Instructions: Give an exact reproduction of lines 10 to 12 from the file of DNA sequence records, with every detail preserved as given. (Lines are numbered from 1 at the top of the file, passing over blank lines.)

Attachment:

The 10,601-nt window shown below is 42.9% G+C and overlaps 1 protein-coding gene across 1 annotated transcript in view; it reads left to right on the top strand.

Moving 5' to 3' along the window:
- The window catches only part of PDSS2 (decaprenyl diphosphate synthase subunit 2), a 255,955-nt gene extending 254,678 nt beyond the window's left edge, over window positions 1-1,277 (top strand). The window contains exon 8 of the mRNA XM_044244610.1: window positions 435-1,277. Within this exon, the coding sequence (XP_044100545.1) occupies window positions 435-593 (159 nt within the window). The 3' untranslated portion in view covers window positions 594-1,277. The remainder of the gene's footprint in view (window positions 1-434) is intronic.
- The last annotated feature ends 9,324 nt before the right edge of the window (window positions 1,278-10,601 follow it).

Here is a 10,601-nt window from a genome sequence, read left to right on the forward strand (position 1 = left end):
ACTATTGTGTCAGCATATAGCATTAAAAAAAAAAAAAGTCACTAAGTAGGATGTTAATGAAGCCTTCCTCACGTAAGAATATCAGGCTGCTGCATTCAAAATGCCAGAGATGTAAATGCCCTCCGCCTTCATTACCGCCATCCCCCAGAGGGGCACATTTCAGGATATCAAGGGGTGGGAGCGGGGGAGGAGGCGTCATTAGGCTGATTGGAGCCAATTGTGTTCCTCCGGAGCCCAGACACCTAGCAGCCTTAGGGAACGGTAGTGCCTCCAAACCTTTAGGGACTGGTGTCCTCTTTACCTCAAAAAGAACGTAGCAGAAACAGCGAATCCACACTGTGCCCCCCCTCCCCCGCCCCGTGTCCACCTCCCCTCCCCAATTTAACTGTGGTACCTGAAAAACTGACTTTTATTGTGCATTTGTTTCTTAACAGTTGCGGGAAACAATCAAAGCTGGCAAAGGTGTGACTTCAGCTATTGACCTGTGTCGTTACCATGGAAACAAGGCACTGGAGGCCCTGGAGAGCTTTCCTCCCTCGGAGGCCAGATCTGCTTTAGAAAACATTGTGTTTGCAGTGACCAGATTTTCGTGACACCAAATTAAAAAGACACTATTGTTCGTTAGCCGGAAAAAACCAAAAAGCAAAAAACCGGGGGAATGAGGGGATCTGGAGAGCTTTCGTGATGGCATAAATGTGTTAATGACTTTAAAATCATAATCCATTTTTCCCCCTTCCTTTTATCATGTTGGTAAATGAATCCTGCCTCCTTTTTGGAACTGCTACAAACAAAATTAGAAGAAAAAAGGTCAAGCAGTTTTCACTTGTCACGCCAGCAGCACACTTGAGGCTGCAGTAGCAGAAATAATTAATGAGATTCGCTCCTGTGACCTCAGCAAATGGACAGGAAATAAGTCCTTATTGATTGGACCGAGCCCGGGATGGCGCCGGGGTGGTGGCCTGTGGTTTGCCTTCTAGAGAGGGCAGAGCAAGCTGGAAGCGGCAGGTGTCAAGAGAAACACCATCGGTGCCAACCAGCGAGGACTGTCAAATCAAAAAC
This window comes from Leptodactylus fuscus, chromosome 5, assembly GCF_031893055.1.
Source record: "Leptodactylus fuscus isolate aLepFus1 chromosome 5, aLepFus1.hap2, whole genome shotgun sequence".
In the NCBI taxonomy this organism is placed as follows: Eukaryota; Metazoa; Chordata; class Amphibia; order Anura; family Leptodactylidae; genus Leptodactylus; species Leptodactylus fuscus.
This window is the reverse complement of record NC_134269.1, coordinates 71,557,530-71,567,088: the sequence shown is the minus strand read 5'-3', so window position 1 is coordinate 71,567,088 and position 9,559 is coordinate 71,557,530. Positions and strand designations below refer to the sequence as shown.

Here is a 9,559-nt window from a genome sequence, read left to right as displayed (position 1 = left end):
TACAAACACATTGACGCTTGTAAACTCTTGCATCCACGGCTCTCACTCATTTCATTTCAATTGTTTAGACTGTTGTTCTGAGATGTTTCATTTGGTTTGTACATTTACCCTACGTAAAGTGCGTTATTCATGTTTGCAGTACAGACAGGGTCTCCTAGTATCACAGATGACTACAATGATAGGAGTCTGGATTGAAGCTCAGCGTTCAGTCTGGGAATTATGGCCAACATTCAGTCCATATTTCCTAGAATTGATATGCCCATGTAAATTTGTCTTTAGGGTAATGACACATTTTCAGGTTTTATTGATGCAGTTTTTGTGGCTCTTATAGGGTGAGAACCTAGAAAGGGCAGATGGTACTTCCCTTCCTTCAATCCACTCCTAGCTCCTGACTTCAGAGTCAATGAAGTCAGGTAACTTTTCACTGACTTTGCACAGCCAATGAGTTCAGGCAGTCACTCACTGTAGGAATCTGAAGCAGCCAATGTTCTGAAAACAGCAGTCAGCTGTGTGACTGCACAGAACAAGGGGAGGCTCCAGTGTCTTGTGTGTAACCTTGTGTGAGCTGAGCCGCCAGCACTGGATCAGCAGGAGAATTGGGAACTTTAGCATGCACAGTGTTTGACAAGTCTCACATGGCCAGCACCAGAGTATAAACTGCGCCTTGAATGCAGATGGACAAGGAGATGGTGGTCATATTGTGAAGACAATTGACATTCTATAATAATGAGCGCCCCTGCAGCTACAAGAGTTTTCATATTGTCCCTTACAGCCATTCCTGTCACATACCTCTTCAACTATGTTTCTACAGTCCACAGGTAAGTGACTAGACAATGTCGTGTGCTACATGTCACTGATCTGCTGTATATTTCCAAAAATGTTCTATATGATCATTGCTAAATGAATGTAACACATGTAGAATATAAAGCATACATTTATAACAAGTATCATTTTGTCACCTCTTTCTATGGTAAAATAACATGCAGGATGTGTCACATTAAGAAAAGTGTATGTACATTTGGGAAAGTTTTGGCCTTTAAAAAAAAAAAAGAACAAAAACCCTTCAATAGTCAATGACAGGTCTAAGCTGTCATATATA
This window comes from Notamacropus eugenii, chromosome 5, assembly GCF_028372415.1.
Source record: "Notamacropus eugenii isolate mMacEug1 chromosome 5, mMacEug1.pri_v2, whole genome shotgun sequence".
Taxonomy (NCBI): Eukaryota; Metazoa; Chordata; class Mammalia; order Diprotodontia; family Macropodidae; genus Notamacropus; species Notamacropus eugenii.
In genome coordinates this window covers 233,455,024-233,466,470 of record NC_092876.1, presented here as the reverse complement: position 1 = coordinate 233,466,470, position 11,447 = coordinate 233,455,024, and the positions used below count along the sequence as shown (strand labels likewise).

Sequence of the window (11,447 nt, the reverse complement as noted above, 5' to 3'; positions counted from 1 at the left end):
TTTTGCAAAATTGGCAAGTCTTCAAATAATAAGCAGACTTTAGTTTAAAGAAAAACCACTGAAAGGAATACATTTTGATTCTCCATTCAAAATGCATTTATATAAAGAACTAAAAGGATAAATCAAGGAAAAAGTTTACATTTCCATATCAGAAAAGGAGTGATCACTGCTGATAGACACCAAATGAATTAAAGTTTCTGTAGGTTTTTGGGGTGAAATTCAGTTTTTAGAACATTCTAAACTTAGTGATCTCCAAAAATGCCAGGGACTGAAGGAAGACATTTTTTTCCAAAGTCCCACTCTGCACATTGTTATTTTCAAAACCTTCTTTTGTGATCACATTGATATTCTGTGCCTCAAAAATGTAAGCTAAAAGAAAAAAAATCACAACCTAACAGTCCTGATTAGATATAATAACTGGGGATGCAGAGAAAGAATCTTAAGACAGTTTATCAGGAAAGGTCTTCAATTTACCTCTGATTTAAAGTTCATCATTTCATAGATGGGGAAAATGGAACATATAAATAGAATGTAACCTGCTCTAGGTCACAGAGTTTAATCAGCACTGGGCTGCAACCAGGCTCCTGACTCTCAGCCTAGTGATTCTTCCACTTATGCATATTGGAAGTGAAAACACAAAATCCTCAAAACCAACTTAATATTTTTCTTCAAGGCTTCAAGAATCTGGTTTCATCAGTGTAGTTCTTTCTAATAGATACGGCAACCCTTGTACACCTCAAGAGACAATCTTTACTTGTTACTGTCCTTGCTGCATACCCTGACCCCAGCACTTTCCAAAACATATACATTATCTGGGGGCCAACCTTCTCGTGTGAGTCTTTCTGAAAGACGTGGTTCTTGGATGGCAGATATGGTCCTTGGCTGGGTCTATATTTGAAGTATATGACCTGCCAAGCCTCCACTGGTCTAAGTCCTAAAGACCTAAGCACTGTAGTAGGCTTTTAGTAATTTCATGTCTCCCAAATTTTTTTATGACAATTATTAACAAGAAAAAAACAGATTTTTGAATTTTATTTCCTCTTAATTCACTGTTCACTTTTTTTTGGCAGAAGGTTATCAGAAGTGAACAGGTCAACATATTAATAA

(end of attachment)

This window is the reverse complement of record NC_134269.1, coordinates 71,557,530-71,567,088: the sequence shown is the minus strand read 5'-3', so window position 1 is coordinate 71,567,088 and position 9,559 is coordinate 71,557,530. Positions and strand designations below refer to the sequence as shown.

Here is a 9,559-nt window from a genome sequence, read left to right as displayed (position 1 = left end):
TACAAACACATTGACGCTTGTAAACTCTTGCATCCACGGCTCTCACTCATTTCATTTCAATTGTTTAGACTGTTGTTCTGAGATGTTTCATTTGGTTTGTACATTTACCCTACGTAAAGTGCGTTATTCATGTTTGCAGTACAGACAGGGTCTCCTAGTATCACAGATGACTACAATGATAGGAGTCTGGATTGAAGCTCAGCGTTCAGTCTGGGAATTATGGCCAACATTCAGTCCATATTTCCTAGAATTGATATGCCCATGTAAATTTGTCTTTAGGGTAATGACACATTTTCAGGTTTTATTGATGCAGTTTTTGTGGCTCTTATAGGGTGAGAACCTAGAAAGGGCAGATGGTACTTCCCTTCCTTCAATCCACTCCTAGCTCCTGACTTCAGAGTCAATGAAGTCAGGTAACTTTTCACTGACTTTGCACAGCCAATGAGTTCAGGCAGTCACTCACTGTAGGAATCTGAAGCAGCCAATGTTCTGAAAACAGCAGTCAGCTGTGTGACTGCACAGAACAAGGGGAGGCTCCAGTGTCTTGTGTGTAACCTTGTGTGAGCTGAGCCGCCAGCACTGGATCAGCAGGAGAATTGGGAACTTTAGCATGCACAGTGTTTGACAAGTCTCACATGGCCAGCACCAGAGTATAAACTGCGCCTTGAATGCAGATGGACAAGGAGATGGTGGTCATATTGTGAAGACAATTGACATTCTATAATAATGAGCGCCCCTGCAGCTACAAGAGTTTTCATATTGTCCCTTACAGCCATTCCTGTCACATACCTCTTCAACTATGTTTCTACAGTCCACAGGTAAGTGACTAGACAATGTCGTGTGCTACATGTCACTGATCTGCTGTATATTTCCAAAAATGTTCTATATGATCATTGCTAAATGAATGTAACACATGTAGAATATAAAGCATACATTTATAACAAGTATCATTTTGTCACCTCTTTCTATGGTAAAATAACATGCAGGATGTGTCACATTAAGAAAAGTGTATGTACATTTGGGAAAGTTTTGGCCTTTAAAAAAAAAAAAGAACAAAAACCCTTCAATAGTCAATGACAGGTCTAAGCTGTCATATATA